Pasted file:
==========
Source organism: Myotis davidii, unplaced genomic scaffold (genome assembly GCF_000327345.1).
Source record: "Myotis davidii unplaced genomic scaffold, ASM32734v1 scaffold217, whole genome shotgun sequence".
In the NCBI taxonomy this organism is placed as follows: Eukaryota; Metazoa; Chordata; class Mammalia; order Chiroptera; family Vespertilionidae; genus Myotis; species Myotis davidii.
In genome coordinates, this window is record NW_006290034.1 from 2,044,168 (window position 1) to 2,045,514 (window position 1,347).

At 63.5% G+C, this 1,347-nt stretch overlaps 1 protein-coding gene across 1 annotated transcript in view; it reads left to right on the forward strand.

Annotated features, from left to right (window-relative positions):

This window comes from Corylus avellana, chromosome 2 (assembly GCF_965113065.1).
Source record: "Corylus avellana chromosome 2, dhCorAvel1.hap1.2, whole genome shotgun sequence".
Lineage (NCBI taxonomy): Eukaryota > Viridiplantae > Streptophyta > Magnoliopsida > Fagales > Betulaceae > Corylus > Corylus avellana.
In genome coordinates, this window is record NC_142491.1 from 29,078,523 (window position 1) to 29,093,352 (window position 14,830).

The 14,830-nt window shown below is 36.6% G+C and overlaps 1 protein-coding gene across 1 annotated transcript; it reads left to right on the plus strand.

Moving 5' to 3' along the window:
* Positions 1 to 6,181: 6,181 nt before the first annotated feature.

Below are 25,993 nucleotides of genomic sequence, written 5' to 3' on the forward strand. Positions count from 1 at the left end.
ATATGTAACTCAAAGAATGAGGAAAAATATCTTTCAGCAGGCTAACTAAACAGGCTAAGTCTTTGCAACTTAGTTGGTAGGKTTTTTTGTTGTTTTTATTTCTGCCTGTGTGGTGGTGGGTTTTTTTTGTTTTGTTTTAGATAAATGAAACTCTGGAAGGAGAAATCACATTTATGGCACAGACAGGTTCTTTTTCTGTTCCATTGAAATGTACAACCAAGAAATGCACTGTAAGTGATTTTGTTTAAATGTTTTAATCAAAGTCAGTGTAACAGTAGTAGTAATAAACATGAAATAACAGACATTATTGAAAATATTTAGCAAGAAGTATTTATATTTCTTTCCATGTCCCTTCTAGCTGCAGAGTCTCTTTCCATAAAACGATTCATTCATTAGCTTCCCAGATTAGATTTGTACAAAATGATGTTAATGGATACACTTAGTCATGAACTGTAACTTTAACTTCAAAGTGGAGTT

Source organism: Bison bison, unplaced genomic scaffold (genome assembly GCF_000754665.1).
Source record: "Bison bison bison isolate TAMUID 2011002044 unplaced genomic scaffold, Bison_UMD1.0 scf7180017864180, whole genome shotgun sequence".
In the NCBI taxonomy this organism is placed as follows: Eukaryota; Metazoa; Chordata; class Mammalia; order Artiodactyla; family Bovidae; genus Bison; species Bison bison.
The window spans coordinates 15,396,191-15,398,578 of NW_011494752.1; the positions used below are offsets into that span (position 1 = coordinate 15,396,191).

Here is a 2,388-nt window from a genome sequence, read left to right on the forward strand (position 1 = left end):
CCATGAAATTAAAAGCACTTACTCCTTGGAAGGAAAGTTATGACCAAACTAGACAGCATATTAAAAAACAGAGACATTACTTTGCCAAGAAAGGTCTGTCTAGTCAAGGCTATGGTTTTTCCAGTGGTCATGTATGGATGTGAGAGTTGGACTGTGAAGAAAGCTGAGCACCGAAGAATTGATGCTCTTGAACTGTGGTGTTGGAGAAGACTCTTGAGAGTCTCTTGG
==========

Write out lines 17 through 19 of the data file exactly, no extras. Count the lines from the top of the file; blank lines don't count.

Source record: "Bison bison bison isolate TAMUID 2011002044 unplaced genomic scaffold, Bison_UMD1.0 scf7180017864180, whole genome shotgun sequence".
In the NCBI taxonomy this organism is placed as follows: Eukaryota; Metazoa; Chordata; class Mammalia; order Artiodactyla; family Bovidae; genus Bison; species Bison bison.
The window spans coordinates 15,396,191-15,398,578 of NW_011494752.1; the positions used below are offsets into that span (position 1 = coordinate 15,396,191).